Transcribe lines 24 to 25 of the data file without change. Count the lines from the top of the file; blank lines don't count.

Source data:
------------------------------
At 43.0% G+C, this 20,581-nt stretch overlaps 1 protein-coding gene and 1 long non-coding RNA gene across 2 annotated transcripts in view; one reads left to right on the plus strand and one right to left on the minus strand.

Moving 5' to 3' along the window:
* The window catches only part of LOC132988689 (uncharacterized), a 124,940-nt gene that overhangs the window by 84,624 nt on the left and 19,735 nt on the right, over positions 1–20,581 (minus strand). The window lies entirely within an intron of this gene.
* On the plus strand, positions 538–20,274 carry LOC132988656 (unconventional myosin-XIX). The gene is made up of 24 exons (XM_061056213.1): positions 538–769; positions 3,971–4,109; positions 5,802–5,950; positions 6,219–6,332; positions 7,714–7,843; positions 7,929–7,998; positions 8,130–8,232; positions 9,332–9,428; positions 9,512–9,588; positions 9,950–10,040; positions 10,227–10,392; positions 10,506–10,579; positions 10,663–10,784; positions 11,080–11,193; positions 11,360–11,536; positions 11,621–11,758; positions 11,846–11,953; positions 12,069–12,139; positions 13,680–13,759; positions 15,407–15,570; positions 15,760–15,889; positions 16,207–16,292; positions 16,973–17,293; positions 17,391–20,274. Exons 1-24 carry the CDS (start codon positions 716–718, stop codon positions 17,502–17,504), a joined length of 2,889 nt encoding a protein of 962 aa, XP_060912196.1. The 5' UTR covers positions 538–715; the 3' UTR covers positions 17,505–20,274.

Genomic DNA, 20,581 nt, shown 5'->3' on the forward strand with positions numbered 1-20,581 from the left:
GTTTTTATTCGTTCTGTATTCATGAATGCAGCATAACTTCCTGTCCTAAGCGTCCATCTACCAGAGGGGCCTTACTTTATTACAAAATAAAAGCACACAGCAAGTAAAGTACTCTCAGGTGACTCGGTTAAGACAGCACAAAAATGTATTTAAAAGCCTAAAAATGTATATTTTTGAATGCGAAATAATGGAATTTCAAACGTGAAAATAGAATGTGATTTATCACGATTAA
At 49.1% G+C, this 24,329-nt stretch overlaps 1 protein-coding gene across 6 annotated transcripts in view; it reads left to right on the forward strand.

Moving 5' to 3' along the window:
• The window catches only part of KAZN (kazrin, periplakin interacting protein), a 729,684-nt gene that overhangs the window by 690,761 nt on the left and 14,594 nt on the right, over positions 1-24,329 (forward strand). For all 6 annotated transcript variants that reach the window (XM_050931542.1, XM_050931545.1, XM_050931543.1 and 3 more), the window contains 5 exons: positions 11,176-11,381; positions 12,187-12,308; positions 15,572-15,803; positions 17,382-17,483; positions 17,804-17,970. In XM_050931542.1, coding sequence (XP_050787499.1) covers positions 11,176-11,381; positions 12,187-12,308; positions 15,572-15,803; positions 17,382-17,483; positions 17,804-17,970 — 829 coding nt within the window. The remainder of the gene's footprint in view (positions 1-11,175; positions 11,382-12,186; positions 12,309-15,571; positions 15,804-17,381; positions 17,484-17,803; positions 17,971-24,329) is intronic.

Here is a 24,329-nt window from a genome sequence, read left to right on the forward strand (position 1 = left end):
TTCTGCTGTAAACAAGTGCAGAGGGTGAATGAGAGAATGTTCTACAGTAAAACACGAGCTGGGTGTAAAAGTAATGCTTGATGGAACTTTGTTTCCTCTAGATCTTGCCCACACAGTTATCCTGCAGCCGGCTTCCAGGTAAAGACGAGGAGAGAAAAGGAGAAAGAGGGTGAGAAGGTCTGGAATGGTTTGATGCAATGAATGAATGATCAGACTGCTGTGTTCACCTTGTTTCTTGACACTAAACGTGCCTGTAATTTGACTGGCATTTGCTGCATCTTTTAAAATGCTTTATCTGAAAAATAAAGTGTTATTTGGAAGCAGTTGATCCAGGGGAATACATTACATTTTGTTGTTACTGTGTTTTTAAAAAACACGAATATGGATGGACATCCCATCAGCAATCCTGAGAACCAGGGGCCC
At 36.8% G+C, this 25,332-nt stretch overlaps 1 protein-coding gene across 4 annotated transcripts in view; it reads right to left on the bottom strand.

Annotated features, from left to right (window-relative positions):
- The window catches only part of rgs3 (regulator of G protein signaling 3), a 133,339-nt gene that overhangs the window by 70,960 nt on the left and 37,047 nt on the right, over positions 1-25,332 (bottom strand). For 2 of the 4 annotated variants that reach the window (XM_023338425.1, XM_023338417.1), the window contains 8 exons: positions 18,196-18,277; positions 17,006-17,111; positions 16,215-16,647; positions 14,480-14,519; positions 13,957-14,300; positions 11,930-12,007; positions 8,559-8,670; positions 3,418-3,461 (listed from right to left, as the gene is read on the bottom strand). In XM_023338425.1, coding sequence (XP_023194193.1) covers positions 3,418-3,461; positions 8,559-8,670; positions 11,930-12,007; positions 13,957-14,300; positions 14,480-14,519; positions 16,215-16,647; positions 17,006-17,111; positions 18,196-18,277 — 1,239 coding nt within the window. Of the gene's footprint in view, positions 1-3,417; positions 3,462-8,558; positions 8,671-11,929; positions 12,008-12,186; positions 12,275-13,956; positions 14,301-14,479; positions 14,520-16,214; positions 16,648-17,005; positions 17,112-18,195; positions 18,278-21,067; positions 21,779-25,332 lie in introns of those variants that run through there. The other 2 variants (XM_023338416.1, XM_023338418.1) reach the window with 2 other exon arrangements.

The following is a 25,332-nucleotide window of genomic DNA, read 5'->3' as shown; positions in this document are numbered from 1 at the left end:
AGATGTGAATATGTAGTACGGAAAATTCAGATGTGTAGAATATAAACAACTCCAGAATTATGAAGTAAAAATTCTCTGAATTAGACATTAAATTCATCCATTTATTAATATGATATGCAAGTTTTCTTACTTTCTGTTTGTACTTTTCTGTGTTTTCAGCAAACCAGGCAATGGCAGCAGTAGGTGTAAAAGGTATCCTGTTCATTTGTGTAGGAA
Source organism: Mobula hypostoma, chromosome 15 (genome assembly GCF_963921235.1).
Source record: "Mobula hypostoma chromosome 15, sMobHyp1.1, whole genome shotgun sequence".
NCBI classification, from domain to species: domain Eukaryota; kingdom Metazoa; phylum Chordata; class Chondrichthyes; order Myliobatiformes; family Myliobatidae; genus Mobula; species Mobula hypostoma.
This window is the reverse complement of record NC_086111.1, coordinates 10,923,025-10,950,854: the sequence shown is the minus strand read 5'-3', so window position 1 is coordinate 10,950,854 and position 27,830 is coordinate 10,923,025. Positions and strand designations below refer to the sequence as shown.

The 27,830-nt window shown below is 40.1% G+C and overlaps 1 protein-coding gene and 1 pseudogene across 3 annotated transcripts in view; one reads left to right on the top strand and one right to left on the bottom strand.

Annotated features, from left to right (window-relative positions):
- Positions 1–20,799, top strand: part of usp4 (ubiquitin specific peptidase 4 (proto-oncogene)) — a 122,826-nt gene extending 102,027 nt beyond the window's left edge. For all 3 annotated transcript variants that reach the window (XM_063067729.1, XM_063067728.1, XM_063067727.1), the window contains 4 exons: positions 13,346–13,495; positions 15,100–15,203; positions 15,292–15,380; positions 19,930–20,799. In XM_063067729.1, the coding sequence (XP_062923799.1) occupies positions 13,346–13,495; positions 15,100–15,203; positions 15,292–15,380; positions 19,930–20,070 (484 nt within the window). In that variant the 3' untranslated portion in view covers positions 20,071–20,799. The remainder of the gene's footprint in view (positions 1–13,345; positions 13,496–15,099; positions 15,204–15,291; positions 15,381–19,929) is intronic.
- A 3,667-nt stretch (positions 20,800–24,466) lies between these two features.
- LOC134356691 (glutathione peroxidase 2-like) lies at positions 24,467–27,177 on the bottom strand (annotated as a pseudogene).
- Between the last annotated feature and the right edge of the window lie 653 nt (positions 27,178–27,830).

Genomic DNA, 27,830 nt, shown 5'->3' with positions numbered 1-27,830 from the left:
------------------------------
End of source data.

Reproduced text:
- A 3,667-nt stretch (positions 20,800–24,466) lies between these two features.
- LOC134356691 (glutathione peroxidase 2-like) lies at positions 24,467–27,177 on the bottom strand (annotated as a pseudogene).